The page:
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More Interactive and Virtual Teaching Tools on Nuclear Now Available


The updated NUCLEANDO platform also makes use of ‘eXe-Learning’, a web-based authoring platform designed to help teachers to create and share online teaching materials. (Photo: CNEA)

Beginning in 2019, the IAEA supported the development, launch and dissemination of NUCLEANDO, a package of interactive teaching tools designed to help educators introduce nuclear science to both primary and secondary school students in Latin America and the Caribbean.

In response to growing needs for remote, distance learning during the pandemic, NUCLEANDO began reformatting and revising its suite of teaching materials for online use. This was then presented to teachers in Chile as part of a two-week virtual training course organized by the IAEA.

The materials were developed as part of the Latin American Network for Education in Nuclear Technology (LANENT), with additional support from the IAEA’s technical cooperation programme[1] and the Spanish Nuclear Industry Forum (Foro Nuclear). Using both augmented and virtual reality exercises, NUCLEANDO enables students to develop a greater understanding of subjects ranging from groundwater management to nuclear power generation, and to build an appreciation for the role nuclear technology plays in their lives.

“This is my first time using NUCLEANDO teaching materials,” said Daniela Miranda, an educator working at Chile’s Department of Educational Evaluation, Measurement and Registration (DEMRE). “Nuclear science is only ever addressed in Civic Studies, as part of an interdisciplinary project. So, these didactic materials seem very relevant to secondary education in Chile and will be a great support for our science teachers.”

An interactive poster developed as part of the NUCLEANDO suite of teaching resources. (Photo: CNEA) 

Virtualizing Science Education

As part of the new online NUCLEANDO programme, virtual tours of nuclear facilities across the region have been developed, using 360-degree photos, allowing students to explore the facilities and institutions using nuclear technology to improve health, propel scientific research forward and produce low-carbon energy.

To generate further interest in nuclear science, interactive publications and posters have been developed on lesser-known, but important subjects such as radon contamination, the pulsed operation of lasers and the growing role of women in the industry, which link to dedicated webpages with more information when scanned using students’ smart phones.

“By using the infographic format, students and teachers can access information quickly. The QR codes that appear on these posters are an excellent tool that allows us to delve into data, applications and scientific concepts,” said Miranda.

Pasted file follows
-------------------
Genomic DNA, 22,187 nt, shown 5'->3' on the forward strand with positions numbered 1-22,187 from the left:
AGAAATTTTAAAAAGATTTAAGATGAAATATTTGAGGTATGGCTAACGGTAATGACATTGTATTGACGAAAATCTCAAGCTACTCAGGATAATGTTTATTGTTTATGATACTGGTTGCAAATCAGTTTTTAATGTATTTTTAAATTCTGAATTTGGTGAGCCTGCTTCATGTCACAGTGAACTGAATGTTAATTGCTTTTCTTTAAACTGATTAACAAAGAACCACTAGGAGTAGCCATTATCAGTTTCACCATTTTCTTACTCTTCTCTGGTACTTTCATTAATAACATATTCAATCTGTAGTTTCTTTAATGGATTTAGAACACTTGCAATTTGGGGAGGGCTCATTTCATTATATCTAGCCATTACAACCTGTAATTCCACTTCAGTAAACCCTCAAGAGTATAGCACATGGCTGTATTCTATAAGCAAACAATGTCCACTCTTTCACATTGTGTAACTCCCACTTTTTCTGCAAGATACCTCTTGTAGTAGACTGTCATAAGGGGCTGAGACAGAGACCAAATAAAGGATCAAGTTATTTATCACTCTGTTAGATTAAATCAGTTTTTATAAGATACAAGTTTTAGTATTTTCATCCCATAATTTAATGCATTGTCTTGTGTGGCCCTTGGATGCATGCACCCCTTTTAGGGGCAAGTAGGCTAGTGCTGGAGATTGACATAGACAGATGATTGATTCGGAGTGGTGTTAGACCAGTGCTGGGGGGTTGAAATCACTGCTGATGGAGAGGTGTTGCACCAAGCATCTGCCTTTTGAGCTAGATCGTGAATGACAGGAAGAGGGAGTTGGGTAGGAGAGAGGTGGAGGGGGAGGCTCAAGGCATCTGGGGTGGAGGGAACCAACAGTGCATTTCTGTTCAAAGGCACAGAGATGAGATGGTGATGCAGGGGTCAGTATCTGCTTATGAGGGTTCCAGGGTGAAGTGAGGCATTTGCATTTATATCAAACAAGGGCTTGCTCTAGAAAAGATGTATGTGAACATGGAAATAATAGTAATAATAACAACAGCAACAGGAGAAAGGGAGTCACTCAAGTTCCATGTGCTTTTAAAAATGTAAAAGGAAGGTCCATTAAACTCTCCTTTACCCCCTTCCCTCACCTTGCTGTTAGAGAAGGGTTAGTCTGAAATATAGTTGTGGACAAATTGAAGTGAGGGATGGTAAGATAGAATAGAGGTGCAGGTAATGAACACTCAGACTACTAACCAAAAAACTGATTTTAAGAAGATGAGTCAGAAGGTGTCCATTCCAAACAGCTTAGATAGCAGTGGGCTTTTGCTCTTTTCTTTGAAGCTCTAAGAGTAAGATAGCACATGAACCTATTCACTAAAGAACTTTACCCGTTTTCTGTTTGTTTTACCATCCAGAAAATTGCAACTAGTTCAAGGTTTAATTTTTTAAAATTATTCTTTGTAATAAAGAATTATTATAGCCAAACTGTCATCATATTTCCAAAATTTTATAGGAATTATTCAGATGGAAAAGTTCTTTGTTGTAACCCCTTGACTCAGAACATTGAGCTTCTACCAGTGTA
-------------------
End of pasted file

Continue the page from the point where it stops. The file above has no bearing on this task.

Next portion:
Since April 2020, small eLearning modules for young students have been made available via the LANENT Virtual Campus. These include interactive presentations on nuclear-related topics, with quizzes for students to complete at the end of each module.

Custom-Made Courses

The updated NUCLEANDO platform also makes use of ‘eXe-Learning’, a web-based authoring platform designed to help teachers to create and share online teaching materials. Using this platform, educators in the region can now avoid the steep learning curve usually associated with publishing content online and can instead quickly and intuitively design their own web modules. Once assessed and cleared for publication by IAEA experts, the modules will be listed on LANENT’s Virtual Campus for use by other instructors and schoolteachers in the region. 

When IAEA and LANENT experts originally presented NUCLEANDO to secondary school teachers in Latin America, they not only integrated the programme into their curriculums, but also shared it with other educators locally. This multiplier effect has now been augmented by NUCLEANDO moving online — which allows teachers worldwide to download or prepare their own teaching modules. 

“eXe-Learning is a versatile tool for presenting new information and complementary activities to young students,” said Felipe Bravo Huerta, a teacher at the Palmarés School in Chile. “I already have ideas where this tool will be of great help and will work well with multimedia material already available through NUCLEANDO.”

To generate further interest in nuclear science, some of the interactive posters explored lesser-known, but important subjects such as the historic role of women in the industry. (Photo: CNEA) 

Teaching Teachers

Organized in September at the request of the Government of Chile, the virtual course introduced its 51 Chilean participants to the latest digital tools and materials added to the NUCLEANDO suite, enabling the attending teachers to decide which elements to incorporate into their classrooms and which would suit their student’s needs.

Central to the event was a comprehensive exploration of the eXe-Learning platform: How can I design and publish presentations and lectures online? Which technologies would my students most eagerly respond to? When and where should I incorporate interactive elements into my curriculum?

As teachers continue to make use of these digital tools to produce and share new teaching content, NUCLEANDO is helping to foster and greatly expand awareness of nuclear science in primary and secondary schools. As new modules are developed and more teachers adopt the programme, more students can begin to understand the peaceful and beneficial applications of nuclear science.


[1] RLA0057, ‘Enhancing Nuclear Education, Training, Outreach and Knowledge Management’

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